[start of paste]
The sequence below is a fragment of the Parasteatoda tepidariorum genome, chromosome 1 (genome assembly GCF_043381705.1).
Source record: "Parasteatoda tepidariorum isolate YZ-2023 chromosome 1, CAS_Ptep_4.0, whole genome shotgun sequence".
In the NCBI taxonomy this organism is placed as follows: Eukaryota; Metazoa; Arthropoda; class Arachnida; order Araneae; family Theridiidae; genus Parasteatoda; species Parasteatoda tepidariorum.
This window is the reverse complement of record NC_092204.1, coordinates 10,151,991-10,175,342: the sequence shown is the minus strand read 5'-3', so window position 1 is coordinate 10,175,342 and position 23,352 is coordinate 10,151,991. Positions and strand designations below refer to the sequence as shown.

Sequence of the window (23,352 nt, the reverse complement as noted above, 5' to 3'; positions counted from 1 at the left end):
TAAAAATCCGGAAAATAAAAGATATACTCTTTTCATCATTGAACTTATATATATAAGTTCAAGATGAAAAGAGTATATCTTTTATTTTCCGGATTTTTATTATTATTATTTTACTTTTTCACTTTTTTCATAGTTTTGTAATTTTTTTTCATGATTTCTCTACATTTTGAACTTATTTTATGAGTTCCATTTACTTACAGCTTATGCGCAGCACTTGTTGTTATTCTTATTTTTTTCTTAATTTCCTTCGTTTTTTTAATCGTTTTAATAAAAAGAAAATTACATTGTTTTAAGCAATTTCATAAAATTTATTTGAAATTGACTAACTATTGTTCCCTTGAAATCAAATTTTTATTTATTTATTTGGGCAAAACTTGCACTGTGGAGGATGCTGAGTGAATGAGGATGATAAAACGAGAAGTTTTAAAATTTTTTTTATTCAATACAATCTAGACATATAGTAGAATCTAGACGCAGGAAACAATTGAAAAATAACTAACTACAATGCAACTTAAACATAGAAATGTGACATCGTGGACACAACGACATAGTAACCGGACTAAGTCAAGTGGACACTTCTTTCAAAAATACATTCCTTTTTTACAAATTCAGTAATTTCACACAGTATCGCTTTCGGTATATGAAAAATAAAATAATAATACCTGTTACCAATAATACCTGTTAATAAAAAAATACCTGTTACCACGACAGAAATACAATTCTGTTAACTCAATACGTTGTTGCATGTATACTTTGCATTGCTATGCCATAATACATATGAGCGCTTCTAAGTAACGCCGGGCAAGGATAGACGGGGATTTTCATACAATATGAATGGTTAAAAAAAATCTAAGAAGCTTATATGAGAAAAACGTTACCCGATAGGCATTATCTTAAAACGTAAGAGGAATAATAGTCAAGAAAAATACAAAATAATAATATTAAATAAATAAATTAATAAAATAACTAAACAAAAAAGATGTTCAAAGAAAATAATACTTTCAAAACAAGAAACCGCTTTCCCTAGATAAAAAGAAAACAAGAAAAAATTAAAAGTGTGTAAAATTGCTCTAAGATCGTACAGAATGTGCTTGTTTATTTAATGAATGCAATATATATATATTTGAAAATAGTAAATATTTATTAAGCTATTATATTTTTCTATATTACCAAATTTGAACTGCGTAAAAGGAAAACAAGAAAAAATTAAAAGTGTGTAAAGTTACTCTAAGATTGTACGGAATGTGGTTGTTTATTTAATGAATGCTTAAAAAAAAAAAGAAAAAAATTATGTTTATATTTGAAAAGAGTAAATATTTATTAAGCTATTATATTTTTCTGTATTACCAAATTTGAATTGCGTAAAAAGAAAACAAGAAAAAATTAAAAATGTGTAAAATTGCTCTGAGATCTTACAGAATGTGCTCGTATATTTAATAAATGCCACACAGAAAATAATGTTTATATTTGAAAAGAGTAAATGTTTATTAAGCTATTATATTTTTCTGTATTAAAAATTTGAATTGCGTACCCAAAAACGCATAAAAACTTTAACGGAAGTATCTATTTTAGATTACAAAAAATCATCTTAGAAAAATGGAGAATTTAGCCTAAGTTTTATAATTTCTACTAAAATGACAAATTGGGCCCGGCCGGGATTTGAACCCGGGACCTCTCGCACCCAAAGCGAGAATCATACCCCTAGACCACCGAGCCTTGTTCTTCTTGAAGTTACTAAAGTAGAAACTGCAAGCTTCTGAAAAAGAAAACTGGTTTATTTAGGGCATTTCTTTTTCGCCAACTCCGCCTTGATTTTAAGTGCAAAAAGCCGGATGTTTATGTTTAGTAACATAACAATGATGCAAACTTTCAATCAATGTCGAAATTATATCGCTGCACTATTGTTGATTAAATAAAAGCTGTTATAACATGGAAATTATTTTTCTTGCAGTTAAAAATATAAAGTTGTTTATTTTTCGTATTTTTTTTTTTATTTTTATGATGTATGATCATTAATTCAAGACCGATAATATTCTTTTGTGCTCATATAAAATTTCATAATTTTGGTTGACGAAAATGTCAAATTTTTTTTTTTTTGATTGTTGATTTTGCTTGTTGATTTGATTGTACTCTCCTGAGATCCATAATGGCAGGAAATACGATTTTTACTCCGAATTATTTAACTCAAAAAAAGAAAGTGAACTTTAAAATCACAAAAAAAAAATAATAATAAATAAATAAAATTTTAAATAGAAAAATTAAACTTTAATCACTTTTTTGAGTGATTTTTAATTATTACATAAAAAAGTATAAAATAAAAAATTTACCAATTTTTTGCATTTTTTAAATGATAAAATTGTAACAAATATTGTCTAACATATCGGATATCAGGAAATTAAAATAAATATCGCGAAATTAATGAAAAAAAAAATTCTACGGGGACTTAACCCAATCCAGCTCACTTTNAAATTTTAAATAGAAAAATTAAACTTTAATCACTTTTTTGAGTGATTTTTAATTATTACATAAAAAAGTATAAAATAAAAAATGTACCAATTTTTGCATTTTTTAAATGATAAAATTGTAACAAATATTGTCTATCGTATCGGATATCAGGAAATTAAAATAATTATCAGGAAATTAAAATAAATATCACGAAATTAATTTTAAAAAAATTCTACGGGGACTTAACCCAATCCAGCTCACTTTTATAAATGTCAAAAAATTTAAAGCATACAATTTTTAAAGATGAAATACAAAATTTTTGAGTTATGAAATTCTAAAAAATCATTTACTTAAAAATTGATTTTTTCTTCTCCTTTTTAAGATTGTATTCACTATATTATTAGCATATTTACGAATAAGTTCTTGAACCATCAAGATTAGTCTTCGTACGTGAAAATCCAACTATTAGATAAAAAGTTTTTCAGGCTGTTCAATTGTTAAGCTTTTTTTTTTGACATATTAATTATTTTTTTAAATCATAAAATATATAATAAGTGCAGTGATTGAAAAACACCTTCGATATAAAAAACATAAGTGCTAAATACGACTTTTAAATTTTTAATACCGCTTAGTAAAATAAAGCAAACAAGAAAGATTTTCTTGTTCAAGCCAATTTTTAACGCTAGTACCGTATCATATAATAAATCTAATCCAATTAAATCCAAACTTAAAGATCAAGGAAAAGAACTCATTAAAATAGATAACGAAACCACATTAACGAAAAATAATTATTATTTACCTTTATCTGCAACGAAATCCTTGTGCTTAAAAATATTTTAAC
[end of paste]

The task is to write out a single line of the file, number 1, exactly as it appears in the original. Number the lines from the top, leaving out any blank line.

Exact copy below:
The sequence below is a fragment of the Parasteatoda tepidariorum genome, chromosome 1 (genome assembly GCF_043381705.1).